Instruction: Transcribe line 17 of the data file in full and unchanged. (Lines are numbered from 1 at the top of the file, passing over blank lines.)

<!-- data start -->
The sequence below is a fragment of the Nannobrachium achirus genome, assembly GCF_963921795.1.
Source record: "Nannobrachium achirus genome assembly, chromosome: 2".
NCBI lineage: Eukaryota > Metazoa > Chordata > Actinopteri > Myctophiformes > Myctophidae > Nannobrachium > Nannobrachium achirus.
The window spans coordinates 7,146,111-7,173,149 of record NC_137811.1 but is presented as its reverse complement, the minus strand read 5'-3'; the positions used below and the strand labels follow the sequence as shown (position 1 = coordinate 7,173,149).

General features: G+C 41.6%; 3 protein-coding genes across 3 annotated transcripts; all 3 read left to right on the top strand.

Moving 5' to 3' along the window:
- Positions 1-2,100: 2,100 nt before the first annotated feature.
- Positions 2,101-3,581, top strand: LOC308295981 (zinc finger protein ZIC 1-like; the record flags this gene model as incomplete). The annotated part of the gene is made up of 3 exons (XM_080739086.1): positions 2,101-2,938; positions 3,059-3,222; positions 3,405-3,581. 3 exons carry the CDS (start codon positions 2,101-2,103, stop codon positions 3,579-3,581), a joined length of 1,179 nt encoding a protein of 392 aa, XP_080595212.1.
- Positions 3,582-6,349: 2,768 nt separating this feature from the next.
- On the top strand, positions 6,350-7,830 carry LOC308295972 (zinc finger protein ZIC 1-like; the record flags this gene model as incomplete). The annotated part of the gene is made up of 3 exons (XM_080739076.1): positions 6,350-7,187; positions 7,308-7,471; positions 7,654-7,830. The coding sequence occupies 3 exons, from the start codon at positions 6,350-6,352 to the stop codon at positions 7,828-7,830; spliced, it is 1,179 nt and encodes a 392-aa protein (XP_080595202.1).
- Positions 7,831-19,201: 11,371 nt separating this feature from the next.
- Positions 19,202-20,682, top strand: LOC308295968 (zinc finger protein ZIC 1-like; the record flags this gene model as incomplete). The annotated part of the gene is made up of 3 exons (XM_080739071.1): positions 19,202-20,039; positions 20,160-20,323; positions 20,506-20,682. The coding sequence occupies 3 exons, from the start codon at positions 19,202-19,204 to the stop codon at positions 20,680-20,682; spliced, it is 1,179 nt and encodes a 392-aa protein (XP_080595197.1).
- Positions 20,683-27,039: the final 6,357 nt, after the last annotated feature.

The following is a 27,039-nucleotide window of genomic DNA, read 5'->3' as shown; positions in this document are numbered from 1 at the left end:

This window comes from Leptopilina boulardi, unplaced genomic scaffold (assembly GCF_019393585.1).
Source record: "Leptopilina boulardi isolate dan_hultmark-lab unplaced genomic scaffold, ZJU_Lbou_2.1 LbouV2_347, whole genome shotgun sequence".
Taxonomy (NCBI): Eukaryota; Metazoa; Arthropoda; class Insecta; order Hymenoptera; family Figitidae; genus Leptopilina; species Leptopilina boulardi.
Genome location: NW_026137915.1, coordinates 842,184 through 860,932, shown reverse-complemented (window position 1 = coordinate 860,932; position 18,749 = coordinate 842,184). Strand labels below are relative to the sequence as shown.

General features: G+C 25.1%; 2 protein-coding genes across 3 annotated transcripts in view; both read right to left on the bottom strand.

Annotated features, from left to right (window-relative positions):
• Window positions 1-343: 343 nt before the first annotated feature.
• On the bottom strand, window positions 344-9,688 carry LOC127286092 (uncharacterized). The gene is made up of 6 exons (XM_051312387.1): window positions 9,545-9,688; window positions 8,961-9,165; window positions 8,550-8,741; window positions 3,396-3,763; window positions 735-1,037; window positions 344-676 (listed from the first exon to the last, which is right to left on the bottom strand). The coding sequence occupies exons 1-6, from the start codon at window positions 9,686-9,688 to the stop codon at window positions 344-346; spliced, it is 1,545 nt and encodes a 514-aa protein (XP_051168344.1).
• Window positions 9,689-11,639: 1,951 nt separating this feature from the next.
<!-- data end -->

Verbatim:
Taxonomy (NCBI): Eukaryota; Metazoa; Arthropoda; class Insecta; order Hymenoptera; family Figitidae; genus Leptopilina; species Leptopilina boulardi.